Motor vehicles were not even a thought when this bridge was built, yet so well-built was this bridges that 130 years later Bennies Hill Road Bridge continues to safely carry vehicles it was not even designed for. With a rehabilitation project underway, it will be able to continue to do so for decades to come.
This bridge is among the most important bridges in the county, and even the state. As a textbook example of a King Bridge Company bowstring with good historic integrity, the bridge documents one company's approach to bridge design early in the metal truss era. This bridge was being rehabilitated in 2009. Photos on this site are taken prior to this project.
As mentioned, the bridge has extremely high integrity of design and materials. There are some alterations however. The western abutment was replaced in 1977, while the original stone abutment remains on the eastern side. Also in 1977 deck stringers were replaced. In 1993, additional work was done on the bridge. As of 2008 original floorbeams appeared to remain on the bridge. Hopefully the 2009 rehabilitation retained these important and unusual parts of the bridge. One nice thing is that it will be able to continue to carry vehicles; most restored bowstrings end up serving as pedestrian-only bridges. It is truly a thrill to be able to drive on an iron bridge that is over 130 years old.
The bridge is a ten panel bowstring truss bridge, built to the distinctive design that the King Bridge Company used for its bowstring bridges. Bowstring bridges, having been built early in the truss era before standardization, are easy to associate with builders because each company had its own very unique design. Furthermore, a plaque survives on the Bennies Hill Road Bridge confirming the builder.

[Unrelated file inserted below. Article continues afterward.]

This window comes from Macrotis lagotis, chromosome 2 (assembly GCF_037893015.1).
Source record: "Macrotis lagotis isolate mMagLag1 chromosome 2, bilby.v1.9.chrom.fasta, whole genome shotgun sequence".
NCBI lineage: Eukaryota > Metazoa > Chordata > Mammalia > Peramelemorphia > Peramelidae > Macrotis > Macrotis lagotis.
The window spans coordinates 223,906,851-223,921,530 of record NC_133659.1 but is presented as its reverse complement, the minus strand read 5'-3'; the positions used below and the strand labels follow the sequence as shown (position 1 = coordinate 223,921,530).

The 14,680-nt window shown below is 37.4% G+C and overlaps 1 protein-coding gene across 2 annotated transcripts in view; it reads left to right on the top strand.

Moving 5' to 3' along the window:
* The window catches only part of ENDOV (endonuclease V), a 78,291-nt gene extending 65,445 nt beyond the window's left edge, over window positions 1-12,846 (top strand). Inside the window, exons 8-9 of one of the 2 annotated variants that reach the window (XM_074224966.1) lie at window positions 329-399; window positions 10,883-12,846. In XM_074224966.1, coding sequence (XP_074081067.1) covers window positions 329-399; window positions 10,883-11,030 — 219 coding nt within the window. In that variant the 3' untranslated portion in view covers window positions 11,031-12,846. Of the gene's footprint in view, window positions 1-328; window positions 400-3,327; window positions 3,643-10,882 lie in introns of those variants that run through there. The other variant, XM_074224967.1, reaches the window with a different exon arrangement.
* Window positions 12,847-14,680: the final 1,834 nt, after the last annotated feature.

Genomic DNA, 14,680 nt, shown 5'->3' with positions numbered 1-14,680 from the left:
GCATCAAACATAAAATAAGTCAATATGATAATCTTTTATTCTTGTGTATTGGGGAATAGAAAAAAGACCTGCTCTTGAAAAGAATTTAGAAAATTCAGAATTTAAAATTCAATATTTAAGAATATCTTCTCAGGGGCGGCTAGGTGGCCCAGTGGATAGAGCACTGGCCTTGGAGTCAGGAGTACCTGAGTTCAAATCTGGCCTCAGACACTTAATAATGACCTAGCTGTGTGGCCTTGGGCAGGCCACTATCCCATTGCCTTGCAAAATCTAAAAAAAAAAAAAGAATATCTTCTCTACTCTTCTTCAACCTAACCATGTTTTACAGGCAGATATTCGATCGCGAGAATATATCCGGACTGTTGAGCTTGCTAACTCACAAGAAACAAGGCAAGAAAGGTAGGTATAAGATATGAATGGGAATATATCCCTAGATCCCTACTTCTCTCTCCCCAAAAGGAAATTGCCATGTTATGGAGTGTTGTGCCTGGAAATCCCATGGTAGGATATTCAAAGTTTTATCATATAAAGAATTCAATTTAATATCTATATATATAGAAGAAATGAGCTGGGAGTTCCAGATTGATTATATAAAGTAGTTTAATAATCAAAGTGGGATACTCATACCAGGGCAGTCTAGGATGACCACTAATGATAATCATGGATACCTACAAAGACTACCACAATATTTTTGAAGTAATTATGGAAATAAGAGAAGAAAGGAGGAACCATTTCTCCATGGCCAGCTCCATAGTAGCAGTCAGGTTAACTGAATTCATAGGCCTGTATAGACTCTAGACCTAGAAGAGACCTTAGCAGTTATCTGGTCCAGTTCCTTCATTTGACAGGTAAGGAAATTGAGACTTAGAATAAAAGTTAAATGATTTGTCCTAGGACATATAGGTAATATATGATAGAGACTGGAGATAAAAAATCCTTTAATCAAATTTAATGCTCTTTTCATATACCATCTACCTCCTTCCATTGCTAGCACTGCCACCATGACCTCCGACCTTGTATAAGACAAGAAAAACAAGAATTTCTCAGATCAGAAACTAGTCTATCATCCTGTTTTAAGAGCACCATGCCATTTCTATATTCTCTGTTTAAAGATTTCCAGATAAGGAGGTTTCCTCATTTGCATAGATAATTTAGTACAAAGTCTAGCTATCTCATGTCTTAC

The Bennies Hill Road Bridge is an extremely important structure because with good integrity, it documents King Bridge Company's patented bridge design very well. The design uses rolled star iron (also called cruciform) members for verticals and outriggers. The top chord is a built-up box. Connections on the bridge are made in the form of single bolts which attach to the threaded, rod-shaped ends of members. The bottom chord is an unusual assembly of plates that are appear to be bolted together at the ends of each manufactured segment. The rolled American Standard Beam floorbeams are interesting because they are not connected directly to the vertical member. Instead, they actually rest on the bottom chord, which is in turn connected to the vertical. Rather than one floorbeam at each panel point, there is instead two floorbeams, one on either side of the vertical. This means the weight/stress appears to transfer from the vertical to the floorbeams through a short portion of this bottom chord on either side of the vertical. Furthermore, on panel points where outriggers are present, a third floorbeam is present to hold the outriggers.
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